The Water Security Agency has confirmed that lake and reservoir levels across the province are near normal.
The WSA released their Water Supply Conditions and Outlook report for July, and it showed that rainfall in June helped out places like Lake Diefenbaker.
“Lake Diefenbaker we’ve seen water levels as a result of that southern Alberta weather that we’ve recently seen, we’ve seen those levels come up pretty significantly, and we’re above where we were at this point last year,” says WSA Spokesperson, Sean Osmar.
Osmar added that the runoff from the mountain snowpack has contributed to high water levels as well.
“Flows are still coming in from that late alpine snowpack, we expect to have that level up to where we would really like to see it,” adds Osmar.
Osmar notes that as of Wednesday, Lake Diefenbaker’s water levels are closing in on 555 metres (1820 feet), with him expecting to hit that number by the end of July into early August. The average level for Lake Diefenbaker for this time of the year is around 556 metres (1824 feet).
The WSA does expect that alpine snowpack to keep trickling into the South Saskatchewan River, but not by much.
“There’s a little bit left still coming, at the higher elevations there still is some, which will kind of make its way here, but we wouldn’t expect to see a significant impact from any of that. The majority of the snowpack has melted in the mountains and made its way across southern Alberta and into Saskatchewan.”
Southwest Saskatchewan also saw above-normal rainfall helping to continue to improve conditions from last year's extremely dry conditions; however, most of the region still has below-normal moisture levels.
Osmar adds that on the Qu'Appelle River System, nearly all the lakes are sitting near the top of their summer operating ranges, and with normal amounts of precipitation, all the lakes are expected to maintain a water level close to the targeted summer operating level. The exception is Round Lake, which is expected to remain low throughout the summer.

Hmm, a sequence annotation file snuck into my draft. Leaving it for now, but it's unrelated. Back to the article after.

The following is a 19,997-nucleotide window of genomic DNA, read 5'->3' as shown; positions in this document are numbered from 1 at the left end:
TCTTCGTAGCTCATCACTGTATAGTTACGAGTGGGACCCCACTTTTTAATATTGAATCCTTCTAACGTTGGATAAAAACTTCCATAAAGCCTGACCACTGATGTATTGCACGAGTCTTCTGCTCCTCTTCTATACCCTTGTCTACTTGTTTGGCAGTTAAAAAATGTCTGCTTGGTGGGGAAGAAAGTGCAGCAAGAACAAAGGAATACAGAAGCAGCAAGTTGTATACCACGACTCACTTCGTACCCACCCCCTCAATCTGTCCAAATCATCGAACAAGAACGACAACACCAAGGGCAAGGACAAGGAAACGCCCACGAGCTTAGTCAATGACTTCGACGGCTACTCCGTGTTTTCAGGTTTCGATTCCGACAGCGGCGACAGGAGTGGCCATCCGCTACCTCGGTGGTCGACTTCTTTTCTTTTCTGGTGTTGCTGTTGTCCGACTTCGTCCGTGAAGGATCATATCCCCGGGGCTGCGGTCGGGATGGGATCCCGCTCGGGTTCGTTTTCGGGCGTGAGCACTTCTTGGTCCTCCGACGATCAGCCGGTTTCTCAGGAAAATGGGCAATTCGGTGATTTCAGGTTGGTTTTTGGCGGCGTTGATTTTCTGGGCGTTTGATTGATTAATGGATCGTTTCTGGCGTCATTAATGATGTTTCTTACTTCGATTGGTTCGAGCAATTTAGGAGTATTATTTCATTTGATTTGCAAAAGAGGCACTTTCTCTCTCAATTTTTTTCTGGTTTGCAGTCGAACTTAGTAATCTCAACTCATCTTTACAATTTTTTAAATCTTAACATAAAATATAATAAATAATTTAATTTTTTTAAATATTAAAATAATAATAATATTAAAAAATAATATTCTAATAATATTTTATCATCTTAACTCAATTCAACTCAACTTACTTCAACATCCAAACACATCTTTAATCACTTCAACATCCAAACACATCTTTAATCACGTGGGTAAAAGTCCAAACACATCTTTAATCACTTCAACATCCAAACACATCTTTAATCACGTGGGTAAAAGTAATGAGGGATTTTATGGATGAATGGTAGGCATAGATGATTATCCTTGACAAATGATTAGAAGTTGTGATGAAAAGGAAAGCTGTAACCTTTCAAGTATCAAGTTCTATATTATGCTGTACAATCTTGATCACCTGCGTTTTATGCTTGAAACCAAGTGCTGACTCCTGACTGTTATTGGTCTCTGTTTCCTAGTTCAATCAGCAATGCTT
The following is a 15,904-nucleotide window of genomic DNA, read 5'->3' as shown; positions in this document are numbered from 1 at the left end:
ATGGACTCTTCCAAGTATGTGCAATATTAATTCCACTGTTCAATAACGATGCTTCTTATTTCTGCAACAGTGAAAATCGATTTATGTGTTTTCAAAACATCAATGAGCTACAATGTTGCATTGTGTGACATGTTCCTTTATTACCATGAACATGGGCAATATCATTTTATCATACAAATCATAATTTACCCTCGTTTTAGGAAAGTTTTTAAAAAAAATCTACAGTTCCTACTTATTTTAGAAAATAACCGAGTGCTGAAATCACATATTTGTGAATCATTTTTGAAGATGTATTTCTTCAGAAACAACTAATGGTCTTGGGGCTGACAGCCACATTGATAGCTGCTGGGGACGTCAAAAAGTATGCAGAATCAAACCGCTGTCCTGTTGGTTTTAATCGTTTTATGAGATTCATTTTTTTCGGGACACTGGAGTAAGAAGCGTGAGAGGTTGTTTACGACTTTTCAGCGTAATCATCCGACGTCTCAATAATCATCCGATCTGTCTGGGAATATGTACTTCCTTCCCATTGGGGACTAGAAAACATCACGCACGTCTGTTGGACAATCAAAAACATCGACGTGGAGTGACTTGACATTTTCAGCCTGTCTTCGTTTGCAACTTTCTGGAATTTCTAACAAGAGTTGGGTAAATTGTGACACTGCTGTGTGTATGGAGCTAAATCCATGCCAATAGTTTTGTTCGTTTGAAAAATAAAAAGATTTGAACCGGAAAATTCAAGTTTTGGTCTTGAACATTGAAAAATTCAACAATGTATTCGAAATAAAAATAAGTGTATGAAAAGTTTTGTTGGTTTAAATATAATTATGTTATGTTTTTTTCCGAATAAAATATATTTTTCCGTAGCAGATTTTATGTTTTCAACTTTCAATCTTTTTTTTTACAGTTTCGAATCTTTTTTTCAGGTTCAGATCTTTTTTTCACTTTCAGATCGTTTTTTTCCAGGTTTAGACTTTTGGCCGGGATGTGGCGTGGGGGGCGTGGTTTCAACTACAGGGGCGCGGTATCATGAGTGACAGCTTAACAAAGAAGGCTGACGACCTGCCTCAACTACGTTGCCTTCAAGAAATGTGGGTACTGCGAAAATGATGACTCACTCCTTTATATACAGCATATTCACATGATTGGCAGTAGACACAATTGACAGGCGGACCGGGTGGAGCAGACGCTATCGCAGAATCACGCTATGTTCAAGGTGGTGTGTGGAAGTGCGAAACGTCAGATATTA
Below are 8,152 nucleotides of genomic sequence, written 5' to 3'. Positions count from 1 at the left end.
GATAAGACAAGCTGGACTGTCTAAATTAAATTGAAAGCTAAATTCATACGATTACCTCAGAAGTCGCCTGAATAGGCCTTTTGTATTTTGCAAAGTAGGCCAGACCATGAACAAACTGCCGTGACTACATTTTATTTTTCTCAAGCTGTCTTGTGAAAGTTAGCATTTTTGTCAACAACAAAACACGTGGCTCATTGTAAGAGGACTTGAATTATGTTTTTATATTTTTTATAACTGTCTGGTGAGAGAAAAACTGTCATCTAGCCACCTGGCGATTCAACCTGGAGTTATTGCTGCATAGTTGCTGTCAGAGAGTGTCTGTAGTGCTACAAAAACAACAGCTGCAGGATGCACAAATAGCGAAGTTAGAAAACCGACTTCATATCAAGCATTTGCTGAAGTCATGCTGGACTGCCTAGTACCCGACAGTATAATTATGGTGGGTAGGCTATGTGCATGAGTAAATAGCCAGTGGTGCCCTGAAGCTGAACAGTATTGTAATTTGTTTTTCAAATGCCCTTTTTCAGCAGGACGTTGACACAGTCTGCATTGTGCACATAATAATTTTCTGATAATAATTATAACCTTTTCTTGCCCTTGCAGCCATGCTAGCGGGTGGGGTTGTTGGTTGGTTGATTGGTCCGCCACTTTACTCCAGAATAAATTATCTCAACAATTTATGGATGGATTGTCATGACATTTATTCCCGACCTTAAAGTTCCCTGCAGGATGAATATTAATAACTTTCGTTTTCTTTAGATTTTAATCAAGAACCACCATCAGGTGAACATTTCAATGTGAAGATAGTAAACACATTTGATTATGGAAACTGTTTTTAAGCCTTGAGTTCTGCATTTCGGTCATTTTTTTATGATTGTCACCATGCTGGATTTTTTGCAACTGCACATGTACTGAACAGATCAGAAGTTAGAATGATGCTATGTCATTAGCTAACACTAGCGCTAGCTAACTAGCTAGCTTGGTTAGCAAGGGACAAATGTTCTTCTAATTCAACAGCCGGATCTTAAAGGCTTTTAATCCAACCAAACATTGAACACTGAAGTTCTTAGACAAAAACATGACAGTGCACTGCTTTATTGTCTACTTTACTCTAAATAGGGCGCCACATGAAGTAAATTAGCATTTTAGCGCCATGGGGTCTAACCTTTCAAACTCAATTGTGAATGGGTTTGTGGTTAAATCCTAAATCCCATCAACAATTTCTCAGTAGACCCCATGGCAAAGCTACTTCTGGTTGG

In the southeast corner of the province, lower than normal rainfall helped dry out areas that had become saturated, allowing flows to recede. The central grain belt also saw lower than normal precipitation resulting in drier than normal soil conditions there. Heavy rainfall localized in the upper portion of the Wascana Creek Basin generated high runoff resulting in some flooding of agricultural land in the Kronau Marsh area.
East-central and northeastern areas of the grain belt saw higher than normal precipitation leading to generally wet conditions.
He concluded by saying that northern Saskatchewan water levels are hit and miss depending on the region.
“Precipitation varied from well below normal in the far northwest to well above normal in southern and eastern areas. Thunderstorm activity resulted in precipitation varying locally as well. The additional runoff in the Churchill River Basin has resulted in flows being above normal across the basin.”